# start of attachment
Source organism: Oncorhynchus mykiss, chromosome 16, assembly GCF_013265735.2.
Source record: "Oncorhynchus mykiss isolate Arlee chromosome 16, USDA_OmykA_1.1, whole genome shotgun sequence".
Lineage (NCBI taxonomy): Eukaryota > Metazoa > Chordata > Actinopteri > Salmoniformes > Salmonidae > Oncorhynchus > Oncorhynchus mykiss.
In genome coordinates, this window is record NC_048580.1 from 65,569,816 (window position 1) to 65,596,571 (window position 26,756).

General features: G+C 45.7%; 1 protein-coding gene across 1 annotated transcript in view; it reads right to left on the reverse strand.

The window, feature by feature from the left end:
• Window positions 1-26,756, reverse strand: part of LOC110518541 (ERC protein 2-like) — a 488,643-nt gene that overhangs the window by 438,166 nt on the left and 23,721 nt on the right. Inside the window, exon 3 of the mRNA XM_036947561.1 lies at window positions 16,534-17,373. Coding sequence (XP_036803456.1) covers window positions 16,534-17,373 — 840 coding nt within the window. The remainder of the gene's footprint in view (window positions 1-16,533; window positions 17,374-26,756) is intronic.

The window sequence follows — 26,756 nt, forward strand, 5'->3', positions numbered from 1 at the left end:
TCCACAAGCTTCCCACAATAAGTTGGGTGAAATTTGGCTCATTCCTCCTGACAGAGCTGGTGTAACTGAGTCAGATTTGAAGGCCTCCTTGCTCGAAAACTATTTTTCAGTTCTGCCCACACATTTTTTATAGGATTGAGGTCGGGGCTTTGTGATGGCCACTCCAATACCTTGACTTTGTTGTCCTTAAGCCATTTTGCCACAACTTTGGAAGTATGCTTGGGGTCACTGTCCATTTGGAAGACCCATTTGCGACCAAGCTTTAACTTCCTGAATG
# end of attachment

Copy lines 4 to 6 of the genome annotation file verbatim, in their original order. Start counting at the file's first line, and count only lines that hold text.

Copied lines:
In genome coordinates, this window is record NC_048580.1 from 65,569,816 (window position 1) to 65,596,571 (window position 26,756).

General features: G+C 45.7%; 1 protein-coding gene across 1 annotated transcript in view; it reads right to left on the reverse strand.

The window, feature by feature from the left end: